> fact that it happened is proof that either there's a programming bug or that
> things are corrupted and who-knows-what is happening. In either case, the
> program has no way of knowing whether it's safe to run the clean-up code or
> not. It could be perfectly safe, or things could already be in seriously bad
> shape, and running the clean-up code would make things worse (possibly
> resulting in things like deleting the wrong file, depending on what the clean-
> up code does and what went wrong).
>
> The problem is that while it's frequently safe to just run the clean-up code,
> sometimes it's very much _not_ safe to run it (especially if you get memory
> corruption in @system code or something like). And we have to decide which
> risk is worse.
>
> And one good thing to remember is that Errors should be _extremely_ rare. They
> should basically only happen in debug builds when you're writing and debugging
> the program and in released code when things go horribly, horribly wrong. And
> that would mean that it's far more likely that in production code, Errors are
> normally being thrown in situations where doing clean-up is likely to make
> things worse.
>
> Another good thing to remember is that there's _never_ any guarantee that
> clean-up code wil actually run, because your program could be forcibly killed
> in a way that you can't control or protect against (e.g. the plug being
> pulled), so if your code truly relies on the clean-up code running for it to
> work properly when it's restarted or leave your system in a consistent state
> or anything like that, then you're pretty much screwed regardless of whether
> clean-up is done on Errors.
>
> - Jonathan M Davis

Removing the plug a failure that is way more serious than an array out of bound access. Why do we want to worsen the array thing just because the later may happen ?

I guess that is the same logic that lead to theses cars we see in movies that explode each time something goes wrong. After all, the car is likely to be broken, so let's just let it explode.

Back on a more software related example. Let's consider a media player in which such error occurs (such software uses a lot of 3rd party code to support many format, desktop integration, whatever). How to argue that the software must plain crash, and, by the way, the config and playlist are not saved, so you'll restart the soft playing random crap preferably at maximum volume in your headphones (bonus point if it is some porn in a public area), instead of simply displaying a graphical glitch, skip a frame, go to the next item in the playlist, or even quit while saving the playlist/config so it can be restarted and the user can resume its film ?

Right now, it isn't even possible to try a graceful shutdown when really, the program is unlikely to be in a completely unpredictable state, especially in @safe code.
April 05, 2013
04-Apr-2013 23:16, Ali Çehreli пишет:
>  > All you need is one example where it would remove the wrong file,
>
> $ dmd deneme.d -ofdeneme -I~/deneme/d -O -inline -m32
> $ ./deneme
>
> import std.stdio;
> import std.string;
> import std.array;
>
> void main()
> {
>      auto myFile = "some.tmp";
>      scope(exit) writeln(format("removing %s", myFile));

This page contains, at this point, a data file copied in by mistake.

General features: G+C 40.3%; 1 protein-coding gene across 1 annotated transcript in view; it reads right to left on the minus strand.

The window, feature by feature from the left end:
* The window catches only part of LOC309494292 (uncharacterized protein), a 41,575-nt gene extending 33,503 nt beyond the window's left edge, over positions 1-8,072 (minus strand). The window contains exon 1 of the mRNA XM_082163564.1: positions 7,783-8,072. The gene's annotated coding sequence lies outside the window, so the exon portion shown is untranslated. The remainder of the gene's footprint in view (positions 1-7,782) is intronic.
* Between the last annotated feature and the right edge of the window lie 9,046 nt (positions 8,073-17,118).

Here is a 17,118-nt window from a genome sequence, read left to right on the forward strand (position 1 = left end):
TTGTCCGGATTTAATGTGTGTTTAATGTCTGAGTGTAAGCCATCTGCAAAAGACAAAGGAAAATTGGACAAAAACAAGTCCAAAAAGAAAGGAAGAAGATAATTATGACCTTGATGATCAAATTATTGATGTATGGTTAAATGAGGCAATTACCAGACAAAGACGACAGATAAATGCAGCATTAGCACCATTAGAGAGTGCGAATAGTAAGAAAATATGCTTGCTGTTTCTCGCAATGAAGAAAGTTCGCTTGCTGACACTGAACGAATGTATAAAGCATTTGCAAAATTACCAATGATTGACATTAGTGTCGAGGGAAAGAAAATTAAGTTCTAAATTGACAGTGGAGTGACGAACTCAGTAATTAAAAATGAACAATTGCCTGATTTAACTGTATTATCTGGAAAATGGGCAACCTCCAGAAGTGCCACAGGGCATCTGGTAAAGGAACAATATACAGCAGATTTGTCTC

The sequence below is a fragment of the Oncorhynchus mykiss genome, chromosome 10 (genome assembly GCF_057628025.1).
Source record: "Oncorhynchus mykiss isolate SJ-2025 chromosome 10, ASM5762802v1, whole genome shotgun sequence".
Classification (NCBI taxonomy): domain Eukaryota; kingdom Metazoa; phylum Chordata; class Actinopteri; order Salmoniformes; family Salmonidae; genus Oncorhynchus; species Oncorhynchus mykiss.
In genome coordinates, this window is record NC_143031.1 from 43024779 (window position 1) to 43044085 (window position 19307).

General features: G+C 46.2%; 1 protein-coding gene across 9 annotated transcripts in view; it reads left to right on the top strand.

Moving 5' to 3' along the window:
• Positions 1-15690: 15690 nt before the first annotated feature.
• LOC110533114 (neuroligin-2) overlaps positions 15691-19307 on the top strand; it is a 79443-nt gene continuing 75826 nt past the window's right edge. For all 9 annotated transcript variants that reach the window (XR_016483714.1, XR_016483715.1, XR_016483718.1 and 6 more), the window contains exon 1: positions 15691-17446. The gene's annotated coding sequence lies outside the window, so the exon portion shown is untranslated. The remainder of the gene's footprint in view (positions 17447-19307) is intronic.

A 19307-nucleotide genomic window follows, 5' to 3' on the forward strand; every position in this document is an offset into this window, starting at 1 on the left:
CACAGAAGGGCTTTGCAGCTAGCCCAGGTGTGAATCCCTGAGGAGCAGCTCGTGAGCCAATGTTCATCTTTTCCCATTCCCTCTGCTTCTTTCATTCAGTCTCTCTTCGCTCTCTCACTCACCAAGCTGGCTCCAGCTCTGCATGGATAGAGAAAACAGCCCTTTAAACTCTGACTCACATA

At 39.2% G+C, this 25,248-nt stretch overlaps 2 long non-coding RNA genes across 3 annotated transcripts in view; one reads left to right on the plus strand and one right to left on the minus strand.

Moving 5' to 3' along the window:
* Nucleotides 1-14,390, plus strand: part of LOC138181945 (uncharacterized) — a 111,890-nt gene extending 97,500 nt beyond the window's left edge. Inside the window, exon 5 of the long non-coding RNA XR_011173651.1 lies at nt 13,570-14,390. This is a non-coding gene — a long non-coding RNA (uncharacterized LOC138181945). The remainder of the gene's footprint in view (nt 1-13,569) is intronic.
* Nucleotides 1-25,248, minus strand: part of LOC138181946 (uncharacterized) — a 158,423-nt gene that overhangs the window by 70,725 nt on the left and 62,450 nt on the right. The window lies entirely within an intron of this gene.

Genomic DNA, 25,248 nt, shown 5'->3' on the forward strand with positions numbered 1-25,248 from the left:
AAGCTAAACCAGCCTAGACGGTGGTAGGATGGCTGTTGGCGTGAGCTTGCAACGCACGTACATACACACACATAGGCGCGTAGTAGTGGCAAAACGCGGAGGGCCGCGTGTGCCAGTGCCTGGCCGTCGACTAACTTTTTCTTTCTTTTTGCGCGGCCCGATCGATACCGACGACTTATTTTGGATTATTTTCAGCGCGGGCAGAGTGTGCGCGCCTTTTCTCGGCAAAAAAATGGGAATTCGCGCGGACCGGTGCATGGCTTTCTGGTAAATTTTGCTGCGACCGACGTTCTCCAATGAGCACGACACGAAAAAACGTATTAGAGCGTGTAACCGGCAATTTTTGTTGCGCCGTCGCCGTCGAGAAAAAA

>
>      writeln("myFile.ptr ", myFile.ptr);
>
>      void manipulateElement(E)(ref E e)
>      {
>          size_t local;
>          // Playing with pointers (BUG HERE)
>          *(&local + 10) = 4;
>          *(&local - 1) = 100;
>          writeln(&local - 1);
>          writeln("myFile ", &myFile);
>          writeln("e ", e.ptr);
>      }
>
>      void manipulateFileRange(R)(R range)
>      {
>          for (size_t i = 0; i != range.length; ++i) {
>              writeln("&i ", &i);
>              writeln("i ", i);
>              manipulateElement(range[i]);
>          }
>      }
>
>      manipulateFileRange([ myFile ]);
> }
>
> Note that RangeError below is caused by a bug in the program.

Obviously regardless of whether or not RangeError happened you still corrupted memory. From there to the point of eventual abort/recovery anything potentially could happen. Data loss or corruption can happen no matter what and even way before assert triggers.

> Once that
> happens, we cannot say anything about the state of the program. It may
> be 99% correct but it is still in an invalid state.
>
> Here is the output of the program (arrow and comment are added manually
> by me):
>
> myFile.ptr 806C0C4
> &i FFFCE5DC
> i 0
> FFFCE5DC
> myFile FFFCE608
> e 806C0C4
> &i FFFCE5DC
> i 101
> removing some  <-- WRONG FILE! (not "some.tmp")
> core.exception.RangeError@deneme(125887): Range violation

The neat thing about your example is that it doesn't matter if you choose to unwind or abort right away, or even use or not use asserts!
The program was compromised and could destroy data and wreck havoc in any one of possible ways that an OS allows it.

Think again - what you look at is a failed or successful exploit of a program (like buffer overflow overwriting some internal pointers say a ret address). The assert aborting on something fishy won't help you an inch here:

a) successful exploit will blow its way past any and all high-level safeguards once it gets in control. The only things that are true obstacles to it are anti-stack corruption, some heap protection, ASLR and related techniques. These operate on "the same" lower level.

b) even unsuccessful exploit corrupts things a level deeper then the language guarantees or constructs operate. In the end simply returning from a call could cause segfault (overwritten return address).

What I want to underline here is regardless of assertion policy you get anything you can imagine by corrupting memory in a certain way.

And assertion failure may or may not indicate corruption but regardless it happens too late to make any kind of judgment based on that and in particular what to do next. Claiming that you protect from memory corruption via assert that calls abort by default is as silly as it gets.

Bottom line what I'd suggest is
a) allow Errors to propagate the usual way as Exceptions with the notion that these are generally fatal and can be used in nothrow.
b) add more options regarding protection against memory corruption aside from @safe-D
c) add a hook to runtime that allows people to get "abort on Error thrown" behavior.

-- 
Dmitry Olshansky
3 4 5 6 7 8 9 10 11 12 13 14
Top | Discussion index | About this forum | D home